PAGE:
• Static constructor - we're not using an IoC container to manage the NH session or session factory, so I saw this as the best way to reliably initialize the session factory. Remember that static constructors are guaranteed to be thread safe and are only called once. Pretty much exactly what we need for the NH session factory.
  • All the other static members - since we're not managing the NH session with IoC either, I needed a way to get a session. Also since this is from a web application I wanted the unit of work to be per http request. So in the Global.asax events BeginRequest and EndRequest, I call Repository.BeginUnitOfWork() and Repository.EndUnitOfWork(). And of course I didn't want any unexpected DB changes so you have to explicitly tell the repository to submit changes otherwise everything gets rolled back when ending the unit of work. The only thing remaining is the call to close the session factory. This is only used in unit tests.
  • All the NH specific stuff - yes, yes, I know. This isn't a repository you could plug into any ORM solution. I used to balk at such things that were implementation specific, but at some point I realized I was missing out on benefits of that chosen implementation. In fact, I'll talk to those benefits next.

Having talked to those things that JUMP out at you at first glance, the rest is pretty straight forward. The repository gives you what you need to get entities, get lists of entities, and of course add and remove entities from the DB.

The two methods that are specific to NH (I think) are the Load and Get methods (the Get that takes an object as primary key). Here are the reasons for their existence.

  • T Get<T>(object primaryKey) - if you use NHibernate's Get method, you'll get the added benefit of knowing NH might not have to go to the DB for that entity. If NH already has that entity loaded due to some previous call, then it will just return the one it already has. That's just freaking cool! If however, you use the other Get method that takes a predicate and uses the Linq method SingleOrDefault to get the entity, you'll hit the DB every time even if you're passing in the same predicate every time. Not cool.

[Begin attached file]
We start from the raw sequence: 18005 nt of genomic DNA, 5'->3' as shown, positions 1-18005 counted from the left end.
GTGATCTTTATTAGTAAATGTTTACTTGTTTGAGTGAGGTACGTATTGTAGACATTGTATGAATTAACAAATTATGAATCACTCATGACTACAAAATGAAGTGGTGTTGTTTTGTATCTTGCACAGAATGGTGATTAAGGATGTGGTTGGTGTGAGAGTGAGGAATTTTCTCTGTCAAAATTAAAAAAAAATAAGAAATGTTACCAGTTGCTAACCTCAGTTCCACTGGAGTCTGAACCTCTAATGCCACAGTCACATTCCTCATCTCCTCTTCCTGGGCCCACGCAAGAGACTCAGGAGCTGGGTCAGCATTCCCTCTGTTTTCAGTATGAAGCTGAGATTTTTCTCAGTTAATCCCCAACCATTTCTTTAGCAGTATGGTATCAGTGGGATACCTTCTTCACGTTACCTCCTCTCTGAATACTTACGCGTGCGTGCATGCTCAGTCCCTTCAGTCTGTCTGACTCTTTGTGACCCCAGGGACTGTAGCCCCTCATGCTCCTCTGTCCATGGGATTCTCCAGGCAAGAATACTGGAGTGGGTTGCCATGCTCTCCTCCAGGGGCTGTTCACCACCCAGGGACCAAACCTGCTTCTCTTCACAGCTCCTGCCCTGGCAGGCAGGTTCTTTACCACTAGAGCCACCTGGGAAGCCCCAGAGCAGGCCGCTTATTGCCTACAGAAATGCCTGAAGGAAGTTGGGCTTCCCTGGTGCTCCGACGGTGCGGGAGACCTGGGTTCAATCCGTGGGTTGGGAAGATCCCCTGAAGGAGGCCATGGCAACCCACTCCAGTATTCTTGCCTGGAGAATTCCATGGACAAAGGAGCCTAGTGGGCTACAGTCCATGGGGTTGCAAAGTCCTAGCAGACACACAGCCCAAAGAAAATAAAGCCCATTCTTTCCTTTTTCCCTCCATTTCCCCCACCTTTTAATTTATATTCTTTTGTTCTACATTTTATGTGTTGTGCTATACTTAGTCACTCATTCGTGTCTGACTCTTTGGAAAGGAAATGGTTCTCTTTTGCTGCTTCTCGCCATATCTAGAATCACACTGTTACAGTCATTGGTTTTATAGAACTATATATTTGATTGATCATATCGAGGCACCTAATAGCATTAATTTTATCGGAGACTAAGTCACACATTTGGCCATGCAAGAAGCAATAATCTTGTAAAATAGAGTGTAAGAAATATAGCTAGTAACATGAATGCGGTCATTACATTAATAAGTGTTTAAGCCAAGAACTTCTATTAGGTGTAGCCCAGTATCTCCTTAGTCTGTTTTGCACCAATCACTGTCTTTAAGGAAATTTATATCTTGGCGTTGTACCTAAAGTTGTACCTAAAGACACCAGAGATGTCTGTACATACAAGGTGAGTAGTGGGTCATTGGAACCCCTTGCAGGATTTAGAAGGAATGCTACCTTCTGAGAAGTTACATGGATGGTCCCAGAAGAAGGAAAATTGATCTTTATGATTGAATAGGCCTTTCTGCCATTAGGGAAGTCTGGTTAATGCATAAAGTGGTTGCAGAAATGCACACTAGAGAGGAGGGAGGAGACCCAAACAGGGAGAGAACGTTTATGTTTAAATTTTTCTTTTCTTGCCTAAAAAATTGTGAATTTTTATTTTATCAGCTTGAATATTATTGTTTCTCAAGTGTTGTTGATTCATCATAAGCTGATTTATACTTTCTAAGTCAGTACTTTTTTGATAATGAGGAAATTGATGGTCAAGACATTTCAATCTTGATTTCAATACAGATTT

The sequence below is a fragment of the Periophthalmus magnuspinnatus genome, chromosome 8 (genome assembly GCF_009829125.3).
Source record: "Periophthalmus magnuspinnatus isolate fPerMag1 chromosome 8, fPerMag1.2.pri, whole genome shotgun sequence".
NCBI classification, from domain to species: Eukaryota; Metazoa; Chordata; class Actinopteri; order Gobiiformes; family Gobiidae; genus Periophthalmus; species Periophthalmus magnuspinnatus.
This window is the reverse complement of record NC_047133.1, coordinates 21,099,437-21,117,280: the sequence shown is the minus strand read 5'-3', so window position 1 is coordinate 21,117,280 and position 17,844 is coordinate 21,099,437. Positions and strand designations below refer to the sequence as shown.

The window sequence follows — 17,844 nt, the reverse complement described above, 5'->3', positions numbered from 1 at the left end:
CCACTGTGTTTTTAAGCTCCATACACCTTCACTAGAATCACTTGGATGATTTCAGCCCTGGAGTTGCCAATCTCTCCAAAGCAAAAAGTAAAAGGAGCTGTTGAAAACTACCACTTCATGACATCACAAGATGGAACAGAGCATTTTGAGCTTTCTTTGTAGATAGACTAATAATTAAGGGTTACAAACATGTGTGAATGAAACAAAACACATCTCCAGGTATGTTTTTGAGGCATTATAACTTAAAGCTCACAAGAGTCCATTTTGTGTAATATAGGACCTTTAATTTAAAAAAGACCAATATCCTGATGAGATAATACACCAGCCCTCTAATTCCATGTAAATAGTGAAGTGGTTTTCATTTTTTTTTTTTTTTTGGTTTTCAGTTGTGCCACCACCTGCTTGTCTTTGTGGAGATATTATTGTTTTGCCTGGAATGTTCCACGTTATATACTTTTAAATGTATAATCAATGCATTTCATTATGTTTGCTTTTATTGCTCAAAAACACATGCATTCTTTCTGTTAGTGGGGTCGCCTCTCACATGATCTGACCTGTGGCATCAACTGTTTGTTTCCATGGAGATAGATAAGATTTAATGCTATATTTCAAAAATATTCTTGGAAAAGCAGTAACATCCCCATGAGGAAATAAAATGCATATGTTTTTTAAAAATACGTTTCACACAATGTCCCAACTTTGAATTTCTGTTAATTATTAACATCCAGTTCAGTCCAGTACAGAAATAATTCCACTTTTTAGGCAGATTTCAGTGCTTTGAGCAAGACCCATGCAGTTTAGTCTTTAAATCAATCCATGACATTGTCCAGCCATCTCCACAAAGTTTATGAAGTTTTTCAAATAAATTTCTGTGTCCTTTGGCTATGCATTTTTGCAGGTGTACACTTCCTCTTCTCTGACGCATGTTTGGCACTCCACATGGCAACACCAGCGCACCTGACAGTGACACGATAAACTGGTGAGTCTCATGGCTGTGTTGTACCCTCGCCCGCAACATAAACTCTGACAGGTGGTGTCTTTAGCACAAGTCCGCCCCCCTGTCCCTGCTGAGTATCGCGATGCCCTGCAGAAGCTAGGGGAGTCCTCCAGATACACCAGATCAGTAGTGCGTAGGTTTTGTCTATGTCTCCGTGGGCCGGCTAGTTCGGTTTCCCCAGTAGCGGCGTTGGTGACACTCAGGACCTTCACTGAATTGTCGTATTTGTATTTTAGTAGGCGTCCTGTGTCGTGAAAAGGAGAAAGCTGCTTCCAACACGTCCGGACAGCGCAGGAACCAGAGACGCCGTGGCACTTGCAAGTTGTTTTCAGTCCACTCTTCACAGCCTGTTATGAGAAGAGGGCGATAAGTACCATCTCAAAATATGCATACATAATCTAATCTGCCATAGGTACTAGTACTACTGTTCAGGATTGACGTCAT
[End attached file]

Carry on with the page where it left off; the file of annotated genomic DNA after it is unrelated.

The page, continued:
• T Load<T>(object primaryKey) - this one is very cool. If NH already has the requested object in memory, it will return to you the real deal. If not however, NH does not got to the DB to get it. Instead a proxy object is returned with nothing but the primary key set. You can use that object just as you would the real thing (pass it to constructors, use it as a parameter, etc). The intention is to use in situations where a reference to the entity is needed, but only for the sake of the relationship (FK in the DB usually), or to get to the primary key value. As a simple example, here is the body of one of the remove methods on one of my repositories: _repository.Remove(_repository.Load<MinorLine>(minorLineId));

I think that's about it. I hope you find it useful or that it at least sparks ideas for your own repository implementation.

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NHibernate Interceptors

by August 23, 2009 02:32 PM

A long time ago I asked a question on stackoverflow about table update events. The title of the question didn't really do it justice - I called it that because I assumed there would be events I could subscribe to in that would let me know when nhibernate was about to perform a database operation. In the end I figured out that what I was after is called an Interceptor.

The business case is simple: there is some data considered important enough we want to know everything that happens to the data. Classic auditing situation. The solution to these auditing needs however wasn't your standard single audit table. Instead, for any table containing "auditable" data, there is a sister table suffixed with "_HIST" that contains every column in the master table plus three additional - user, date, and action (Insert, Update, or Delete).

So when I joined the team and eventually introduced NHibernate, I started looking for a slick way to handle the auditing needs with NHibernate. My hope was that I could do something in the mappings and thus not have to change the domain entities themselves in any way. Unfortunately I never found something that would allow that, so the below is the best thing I could think of.

First, create an interface to implement on any entities who have auditing needs. This interface will not only tell the NHibernate code I show later that this is an entity to audit, but will also return the auditor that will do the work.

public interface IEntityToAudit
{
IAuditor Auditor { get; }
}
public interface IAuditor
{
void AuditInsert();
void AuditUpdate(object[] previousState, string[] propertyNames);
void AuditDelete();
}